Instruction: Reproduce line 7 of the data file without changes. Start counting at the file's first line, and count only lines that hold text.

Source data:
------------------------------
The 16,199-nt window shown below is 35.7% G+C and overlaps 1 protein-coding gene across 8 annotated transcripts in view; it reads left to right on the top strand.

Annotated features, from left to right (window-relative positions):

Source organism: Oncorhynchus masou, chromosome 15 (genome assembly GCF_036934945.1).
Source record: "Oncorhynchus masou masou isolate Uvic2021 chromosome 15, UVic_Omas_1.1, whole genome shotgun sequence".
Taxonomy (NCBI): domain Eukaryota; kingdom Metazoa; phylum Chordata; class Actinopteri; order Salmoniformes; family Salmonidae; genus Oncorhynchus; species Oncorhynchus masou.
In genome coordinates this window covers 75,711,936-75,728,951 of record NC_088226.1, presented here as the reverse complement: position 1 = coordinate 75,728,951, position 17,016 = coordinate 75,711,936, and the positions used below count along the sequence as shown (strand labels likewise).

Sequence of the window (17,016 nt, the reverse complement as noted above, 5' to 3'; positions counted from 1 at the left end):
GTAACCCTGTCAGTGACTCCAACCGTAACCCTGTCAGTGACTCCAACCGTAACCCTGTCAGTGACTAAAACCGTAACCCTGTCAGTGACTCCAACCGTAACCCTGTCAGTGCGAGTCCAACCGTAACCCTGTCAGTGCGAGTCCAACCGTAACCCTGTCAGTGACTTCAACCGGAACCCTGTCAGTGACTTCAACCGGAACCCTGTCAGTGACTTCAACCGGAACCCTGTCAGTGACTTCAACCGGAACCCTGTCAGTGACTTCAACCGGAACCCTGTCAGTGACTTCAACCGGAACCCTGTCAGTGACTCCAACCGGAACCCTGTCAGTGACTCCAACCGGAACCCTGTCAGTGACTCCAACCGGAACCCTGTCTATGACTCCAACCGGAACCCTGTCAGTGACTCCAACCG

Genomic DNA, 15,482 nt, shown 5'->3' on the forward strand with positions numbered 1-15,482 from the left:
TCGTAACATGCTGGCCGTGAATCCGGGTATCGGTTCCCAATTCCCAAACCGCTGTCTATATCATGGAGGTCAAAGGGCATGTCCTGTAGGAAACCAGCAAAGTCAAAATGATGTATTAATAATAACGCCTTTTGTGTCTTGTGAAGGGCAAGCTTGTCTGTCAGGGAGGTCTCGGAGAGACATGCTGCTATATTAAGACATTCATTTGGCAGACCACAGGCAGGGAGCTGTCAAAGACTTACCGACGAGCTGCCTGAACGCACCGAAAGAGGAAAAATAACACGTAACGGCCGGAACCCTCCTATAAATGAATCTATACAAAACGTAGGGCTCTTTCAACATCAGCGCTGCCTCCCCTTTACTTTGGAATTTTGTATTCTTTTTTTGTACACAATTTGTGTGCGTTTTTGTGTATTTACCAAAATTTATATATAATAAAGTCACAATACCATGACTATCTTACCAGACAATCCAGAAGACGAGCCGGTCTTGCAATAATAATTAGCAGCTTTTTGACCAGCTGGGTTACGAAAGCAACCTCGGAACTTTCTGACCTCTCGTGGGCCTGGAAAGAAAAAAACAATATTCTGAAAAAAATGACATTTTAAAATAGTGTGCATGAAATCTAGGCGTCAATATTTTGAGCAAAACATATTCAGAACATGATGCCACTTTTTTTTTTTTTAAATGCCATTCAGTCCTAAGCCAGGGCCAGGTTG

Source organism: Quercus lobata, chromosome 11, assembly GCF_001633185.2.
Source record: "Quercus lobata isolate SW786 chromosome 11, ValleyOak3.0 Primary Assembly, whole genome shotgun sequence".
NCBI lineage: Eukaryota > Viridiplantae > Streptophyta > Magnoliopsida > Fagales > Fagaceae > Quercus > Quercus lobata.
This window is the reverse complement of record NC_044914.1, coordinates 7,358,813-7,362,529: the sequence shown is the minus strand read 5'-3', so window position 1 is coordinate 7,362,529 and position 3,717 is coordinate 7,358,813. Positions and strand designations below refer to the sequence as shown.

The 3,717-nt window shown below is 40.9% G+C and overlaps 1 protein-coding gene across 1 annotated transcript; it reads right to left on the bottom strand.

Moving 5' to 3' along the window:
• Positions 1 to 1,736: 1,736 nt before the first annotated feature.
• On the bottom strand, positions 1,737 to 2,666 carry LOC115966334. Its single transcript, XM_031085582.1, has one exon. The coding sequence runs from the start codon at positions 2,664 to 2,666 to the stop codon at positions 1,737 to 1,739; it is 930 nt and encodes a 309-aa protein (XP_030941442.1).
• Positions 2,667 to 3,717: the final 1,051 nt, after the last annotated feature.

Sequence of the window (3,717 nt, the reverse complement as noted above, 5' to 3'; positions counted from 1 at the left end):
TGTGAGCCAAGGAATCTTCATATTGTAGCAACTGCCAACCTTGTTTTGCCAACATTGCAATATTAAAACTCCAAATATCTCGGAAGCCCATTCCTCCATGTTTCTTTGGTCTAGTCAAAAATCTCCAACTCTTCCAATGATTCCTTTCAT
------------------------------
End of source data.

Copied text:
Sequence of the window (17,016 nt, the reverse complement as noted above, 5' to 3'; positions counted from 1 at the left end):